Equanimity is the ground. Love is the moisture. Compassion is the seed. Bodhicitta is the result.

-Paraphrase of Khensur Rinpoche Lobsang Tsephel citing the Guhyasamaja Tantra

"All memories and thoughts are the union of emptiness and knowing, the Mind.
Without attachment, self-liberating, like a snake in a knot.
Through the qualities of meditating in that way,
Mental obscurations are purified and the dharmakaya is attained."

-Ra Lotsawa, All-pervading Melodious Drumbeats
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Re: people's reactions

Postby Johnny Dangerous » Tue May 14, 2013 4:40 am

Konchog1 wrote:
Johnny Dangerous wrote:The stuff about religion being a "disorder" is also code IMO for basically viewing the whole world as a big meritocracy where "The West" with it's superior, evolved moral values of secularism, adherence to scientific materialism etc. has more power simply because it is better, and should continue to use it's power to turn the rest of the world into a version of itself.
Whereas the Christians believe they are "the city on a hill" and must guide the world to Christ and away from their pagan gods. The Leftists, amusingly enough, believe much the same thing.

When you have a hammer, everything looks like a nail.

I personally think that if someone can't or won't create order in themselves, they try to create their own version of order in the world.



Wise words sir.
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Re: people's reactions

Postby LionelChen » Tue May 14, 2013 5:28 am

Konchog1 wrote:I personally think that if someone can't or won't create order in themselves, they try to create their own version of order in the world.


I think there's a lot of wisdom in what you just said.

I recall a statement from a friend of mine which is rather similar to what you stated, but from a different angle.

"Is this debate that rages on really about our beliefs? Or is an attempt by some to justify their behaviors?"


He's a psychiatrist so he's approaching it from that perspective. And from his experience, he breaks it down into two categories:

1.) A set of people who upon accepting a religious tradition (or even humanist philosophies) as true, are moved in a manner that gives them great empathy for others. They see the flaws in themselves and through their religious beliefs, attempt to correct them in order that they might be better people. Much of this is about an expression of Love or Compassion.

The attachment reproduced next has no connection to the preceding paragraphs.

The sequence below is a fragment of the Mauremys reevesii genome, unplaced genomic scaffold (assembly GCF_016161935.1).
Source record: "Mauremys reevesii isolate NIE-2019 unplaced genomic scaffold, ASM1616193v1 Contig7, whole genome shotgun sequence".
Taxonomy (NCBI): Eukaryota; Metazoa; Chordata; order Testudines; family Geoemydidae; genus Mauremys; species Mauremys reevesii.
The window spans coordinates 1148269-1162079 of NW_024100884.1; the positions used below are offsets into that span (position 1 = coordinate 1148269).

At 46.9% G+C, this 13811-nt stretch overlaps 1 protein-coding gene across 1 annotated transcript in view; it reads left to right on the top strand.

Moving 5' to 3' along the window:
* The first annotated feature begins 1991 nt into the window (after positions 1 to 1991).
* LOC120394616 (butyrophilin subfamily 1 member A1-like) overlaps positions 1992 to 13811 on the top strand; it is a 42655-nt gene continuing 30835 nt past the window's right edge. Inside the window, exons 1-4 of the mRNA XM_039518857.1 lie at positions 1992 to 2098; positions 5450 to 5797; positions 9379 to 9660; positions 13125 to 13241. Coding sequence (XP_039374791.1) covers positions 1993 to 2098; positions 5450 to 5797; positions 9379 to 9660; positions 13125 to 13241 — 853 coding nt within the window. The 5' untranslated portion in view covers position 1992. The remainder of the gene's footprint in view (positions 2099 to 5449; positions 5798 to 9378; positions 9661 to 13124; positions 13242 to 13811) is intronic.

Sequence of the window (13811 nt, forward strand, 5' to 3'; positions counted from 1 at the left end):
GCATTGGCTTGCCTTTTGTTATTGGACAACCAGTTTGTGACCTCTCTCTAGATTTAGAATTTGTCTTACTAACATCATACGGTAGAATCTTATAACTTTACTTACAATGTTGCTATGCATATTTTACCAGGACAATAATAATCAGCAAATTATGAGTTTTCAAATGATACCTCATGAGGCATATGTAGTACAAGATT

This is the Man or Woman who looks in the mirror for that speck which Jesus asked them to remove from their eye before they raise a voice of criticism of others. Or who contemplates the internal Jyhad, about how their anger or rage are signs that they actually haven't Submitted to the will of Allah and place their lives fully in that god's hands.


2.) And then there's that other set of people, who upon receiving "The Truth," feel as if knowledge of it empowers them to go off and re-tool everything in the image of their own ego.

My psychiatrist friend often points out that Group 2's understanding of "the Truth," usually involves a kind of "pat on the back" validity toward their own actions and views.

ie: "I don't have to change. I'm already doing the Right Thing. Everyone else needs to change!"

The most interesting tidbit he gave me from his years of "people watching" were the following:

a.) When Group 2 "Converts" (and this applicable to religion, political ideology, etc.)

All the "Bad Things" that they've done are automatically blamed on an External Cause. The Church. Liberal Media. American Society. etc. etc. They exonerate themselves of any wrongdoing.

All the "Good Things" however belong to them.

b.) Group 2 converts and surrounds themselves in the symbols of their new belief.

They might stop eating pork, grow a beard, buy a Buddha statue, etc. etc. Anything to show that they are fully on-board.